Recording video on your Office Mix
If you decide to include a talking-headvideo, make sure to create good eye contact by speaking directly to the camera. Speak in aconversational tone so that your audience will feel like you're talking directly to them. But when you want them to focus on the slide content, forego the video and instead draw on your slides (i.e.,use inking) while talking.

Let’s review the steps leading to the video presentation
Step 1: Make sure you're using PowerPoint 2013

Step 2: Click on Mix in the menu bar to get the Office Mix options


Step 3: Test your audio level before you start recording.


Step 4: Make a slide recording using video slide by slide.

  • Note that you can use video and inking as you talk.
  • Select the size and resolution of the video you’ll record:
  • If you want the video to appear as a thumbnail, click Thumbnail. This option creates a low-resolution recording.
  • To fill the screen with your video, click Full Screen. This option creates a high-resolutionrecording.
  • Select the camera you want use.
  • If you’re recording on a laptop and you don’t have an external camera connected, select Integrated Camera in the drop-down list.

Here is a summary of the control in Office Mix.

Step 5: Pause between slides
  • Work through each slide and get your recording completed. Make sure to create good eye contact by speaking directly to the camera. Make sure it is saved. When you play Slideshow the whole presentation will run with the recordings playing.
  • Delete and redo any slide recording you are not happy with.
Step 6: As you go you can add inking if you like.


Step 7: Save your Mix
Make sure to save your work while you're creating your mix.

Uploading your mix to Office Mix
  • The final step will be uploading the mixes to Office Mix. You can use your own teacher account for this or each learner can create their own Microsoft account for their mixes.
  • Uploading to Mix using the Upload to Office Mix option publishes your mix securely to your My Mixes page in the cloud on the Office Mix website. It converts your PowerPoint presentation (PPTX) file into a rich, interactive video with a unique URL.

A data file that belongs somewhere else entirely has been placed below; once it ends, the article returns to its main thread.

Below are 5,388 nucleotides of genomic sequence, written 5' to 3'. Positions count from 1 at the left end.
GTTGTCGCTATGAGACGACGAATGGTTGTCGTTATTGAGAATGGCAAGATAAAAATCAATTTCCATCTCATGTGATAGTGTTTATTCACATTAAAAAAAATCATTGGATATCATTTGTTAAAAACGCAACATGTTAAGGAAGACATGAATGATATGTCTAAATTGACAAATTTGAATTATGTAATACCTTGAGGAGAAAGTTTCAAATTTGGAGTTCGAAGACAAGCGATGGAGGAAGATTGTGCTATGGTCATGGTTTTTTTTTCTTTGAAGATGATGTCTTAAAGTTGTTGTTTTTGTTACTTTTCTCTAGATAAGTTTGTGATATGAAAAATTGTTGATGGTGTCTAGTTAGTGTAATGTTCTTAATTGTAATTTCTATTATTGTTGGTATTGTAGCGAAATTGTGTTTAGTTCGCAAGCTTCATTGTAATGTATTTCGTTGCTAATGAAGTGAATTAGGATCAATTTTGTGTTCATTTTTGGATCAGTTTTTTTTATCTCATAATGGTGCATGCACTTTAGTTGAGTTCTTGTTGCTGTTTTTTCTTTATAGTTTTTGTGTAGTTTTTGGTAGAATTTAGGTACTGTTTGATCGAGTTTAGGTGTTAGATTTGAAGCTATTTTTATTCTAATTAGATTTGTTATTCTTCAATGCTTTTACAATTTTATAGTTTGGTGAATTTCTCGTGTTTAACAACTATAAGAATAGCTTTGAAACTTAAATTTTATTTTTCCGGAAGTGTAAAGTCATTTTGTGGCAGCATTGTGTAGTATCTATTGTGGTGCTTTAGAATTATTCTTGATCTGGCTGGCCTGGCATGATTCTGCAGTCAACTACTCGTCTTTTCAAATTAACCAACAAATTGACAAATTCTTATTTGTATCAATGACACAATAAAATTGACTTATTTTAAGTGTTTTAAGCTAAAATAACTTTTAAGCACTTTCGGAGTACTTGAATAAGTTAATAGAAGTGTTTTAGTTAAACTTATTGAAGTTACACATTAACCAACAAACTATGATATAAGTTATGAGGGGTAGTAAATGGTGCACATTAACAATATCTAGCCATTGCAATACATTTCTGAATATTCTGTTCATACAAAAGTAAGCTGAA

• You can set permissions stipulating who can watch it, and you can also view analytics on usage, quizzes and polls.

Export your Office Mix as a video
Instead of uploading your video to office Mix website you can simply export it as a MP4 video by clicking on the Export to video icon

Note that the video will not contain any interactive elements like quizzes polls and simulations

Chamelle DeSilva's examples
Let's get back to Chamelle DeSilvás examples from her learning support learners at Chistel House.

1. Aseza's Office Mix



2. Alique's Office Mix
 

3. Gerrard's Office Mix



Further reading

a) The Help Guide found at the URL below is very helpful: http://www.mixforteachers.com/uploads/5/0/2/4/50241791/office_mix_help_guide_final.pdf.

b) Another useful site is How to use Office Mix:
http://www.mixforteachers.com/how-to.html 54

Monday, 26 December 2016

Useful Microsoft in education posts this week #83

The Internet is currently full of posts about using Microsoft products effectively in the classroom. Here are a number of them from this past week http://bit.ly/2i0ChjO     (The link to the back-dated posts is http://bit.ly/1GVLTUZ )



Friday, 23 December 2016

Useful Google in Education posts this week #86

After looking through all the Google posts that were shared to various subscriptions recently, these are a selection that look useful for teachers https://goo.gl/whzLAV  (The link to previous posts can be found here https://goo.gl/CNO3M2)



Monday, 19 December 2016

Useful Microsoft in education posts this week #82

The Internet is currently full of posts about using Microsoft products effectively in the classroom. Here are a number of them from this past week http://bit.ly/2h4xnDn   (The link to the back-dated posts is http://bit.ly/1GVLTUZ )




Friday, 16 December 2016

Useful Google in Education posts this week #85

After looking through all the Google posts that were shared to various subscriptions recently, these are a selection that look useful for teachers https://goo.gl/IBvmcl   (The link to previous posts can be found here https://goo.gl/CNO3M2)



Tuesday, 13 December 2016

Create an e-book project for your class using PowerPoint

Submitted by Fiona Beal
Did you know that PowerPoint can be used in a multitude of ways apart from it's original purpose of making slideshows. It is a great tool for creating e-books. This is part 1 of 'Presenting class projects as e-books'. This term I set my Grade 7 ICT class a task of creating a Natural Sciences project in line with their class curriculum and presenting it as an online e-book using PowerPoint. In the next post, in Part 2, we will look at adding video and sound to the e-book using the amazing PowerPoint add-in, Office Mix.

These are the steps we followed:

Step 1: Choose your topic
This task was carried out using research skills and Bing, and finding out as much as possible about one of the following diseases: Tuberculosis, Pneumonia, Diarrhoea, Malaria, Measles, Hepatitis B, Influenza, Yellow Fever, Diphtheria, Smallpox, or Black Death.

Step 2: Create the content for the e-book
The class was given a project outline to work from.
1. Title page – attractive - A4 format: Include full name, date, class and name of disease.
2. Table of contents (This must have the titles of each page in it)